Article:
Hutton's Vireo
(Vireo huttoni)

Summary

Picture of bird
© Ralph Hocken
For additional photos and vocalizations, visit Dendroica. (Link opens in a new window.)

The Hutton's Vireo is a non-migratory species found in the woodlands of southwestern British Columbia. Results from the Breeding Bird Survey suggest an increasing population since the early 1970s though the sample size is small. There are no major conservation concerns for the species at this time. This species has been identified as a priority for conservation and/or stewardship in one or more Bird Conservation Region Strategies in Canada.

Designations

Main designations for the species
DesignationStatusDateSubspecies, population
IUCN (Global)Least concern2018 
Wild Species (Canada)Apparently secure2015 
Bird Conservation Region StrategyPriority Species2013 

Population status

Geographic area or populationPopulation change relative to ~1970ReliabilityStatus in relation to goal
CanadaLarge IncreaseMediumAt an Acceptable Level
 

Population estimate

Geographic area or populationPopulation estimate
Canada50,000 - 500,000 adults
 

Distribution maps

 

Migration strategy, occurrence

Resident

Responsibility for conservation

Geographic areaResponsibility based on % of global population
CanadaLow

General nesting period in Canada

Nesting period starts between late March and early April and ends in late July, depending on the region. Before or after this period, the probability of an active nest is lower.
 

Conservation and management

The Hutton's Vireo is found in a wide variety of forests with a rich shrub understory (Davis 1995, Campbell et al. 1997), so it is perhaps less sensitive to forest harvest and other disturbances than some species with narrower habitat requirements. Forest management techniques that remove and prevent recovery of shrub understory may be cause for concern for this species. Much of the species' range in British Columbia overlaps with heavily populated and developed areas and although there is no conservation concern at the moment, preservation of forested habitat with a rich shrub understory would be beneficial to maintaining the population (Davidson and Clulow 2015).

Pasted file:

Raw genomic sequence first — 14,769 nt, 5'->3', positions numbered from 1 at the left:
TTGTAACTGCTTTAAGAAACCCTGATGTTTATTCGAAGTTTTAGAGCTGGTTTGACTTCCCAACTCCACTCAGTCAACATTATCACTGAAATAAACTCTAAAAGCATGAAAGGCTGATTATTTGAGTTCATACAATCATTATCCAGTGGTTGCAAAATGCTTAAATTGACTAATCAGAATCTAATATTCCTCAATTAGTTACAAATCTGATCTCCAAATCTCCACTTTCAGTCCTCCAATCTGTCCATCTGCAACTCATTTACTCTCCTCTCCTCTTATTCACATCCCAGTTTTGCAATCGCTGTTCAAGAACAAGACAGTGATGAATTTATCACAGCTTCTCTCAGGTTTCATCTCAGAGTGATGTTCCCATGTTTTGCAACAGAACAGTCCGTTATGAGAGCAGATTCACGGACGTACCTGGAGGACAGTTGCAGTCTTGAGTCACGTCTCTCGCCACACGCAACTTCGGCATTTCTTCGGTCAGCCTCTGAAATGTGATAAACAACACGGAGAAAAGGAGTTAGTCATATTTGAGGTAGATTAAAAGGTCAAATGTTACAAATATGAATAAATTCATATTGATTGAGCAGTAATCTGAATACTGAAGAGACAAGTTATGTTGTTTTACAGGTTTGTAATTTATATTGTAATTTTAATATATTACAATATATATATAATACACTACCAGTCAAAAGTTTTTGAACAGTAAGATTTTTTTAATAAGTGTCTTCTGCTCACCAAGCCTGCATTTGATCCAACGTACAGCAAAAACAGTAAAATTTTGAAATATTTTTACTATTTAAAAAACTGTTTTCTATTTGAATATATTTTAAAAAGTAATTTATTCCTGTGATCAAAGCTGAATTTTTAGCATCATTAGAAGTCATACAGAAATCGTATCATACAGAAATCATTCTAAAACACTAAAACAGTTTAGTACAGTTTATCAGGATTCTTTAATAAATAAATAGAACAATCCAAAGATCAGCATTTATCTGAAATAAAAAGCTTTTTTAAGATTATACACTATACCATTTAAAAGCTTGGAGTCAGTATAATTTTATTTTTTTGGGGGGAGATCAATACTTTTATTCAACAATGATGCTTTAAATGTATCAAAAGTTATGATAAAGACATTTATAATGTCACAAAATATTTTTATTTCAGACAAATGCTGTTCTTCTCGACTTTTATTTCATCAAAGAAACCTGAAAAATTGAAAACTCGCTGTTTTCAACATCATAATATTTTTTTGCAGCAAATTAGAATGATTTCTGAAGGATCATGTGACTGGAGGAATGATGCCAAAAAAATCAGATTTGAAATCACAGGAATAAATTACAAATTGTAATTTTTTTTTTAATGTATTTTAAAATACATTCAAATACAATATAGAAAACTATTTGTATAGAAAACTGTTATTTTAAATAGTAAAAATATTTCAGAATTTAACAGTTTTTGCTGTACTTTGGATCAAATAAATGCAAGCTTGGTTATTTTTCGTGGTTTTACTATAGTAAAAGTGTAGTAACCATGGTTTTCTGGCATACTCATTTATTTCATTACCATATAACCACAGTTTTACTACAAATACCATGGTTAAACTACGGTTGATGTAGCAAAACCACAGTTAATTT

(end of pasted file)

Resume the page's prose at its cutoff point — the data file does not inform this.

Bird conservation region strategies

Environment and Climate Change Canada and partners have developed Bird Conservation Region Strategies in each of Canada’s Bird Conservation Regions (BCRs). In these strategies, selected species are identified as priorities for one or more of the following reasons:

  • conservation concerns (i.e., species vulnerable due to population size, distribution, population trend, abundance, or threats)
  • stewardship responsibilities (i.e., species that typify the regional avifauna or have a large proportion of their range or population in the sub-region)
  • management concerns (i.e., species that require ongoing management because of their socio-economic importance as game species, or because of their impacts on other species or habitats)
  • other concerns (i.e., species deemed a priority by regional experts for other reasons than those listed above or because they are listed as species at risk or concern at the provincial level)

Select any of the sub-regions below to view the BCR strategy for additional details.

BCRs, marine biogeographic units, and sub-regions in which the species is listed as a priority
RegionSub-region and priority type
Northern Pacific RainforestNorthern Pacific Rainforest, sub-region and priority type: Pacific and Yukon -- Stewardship
 

References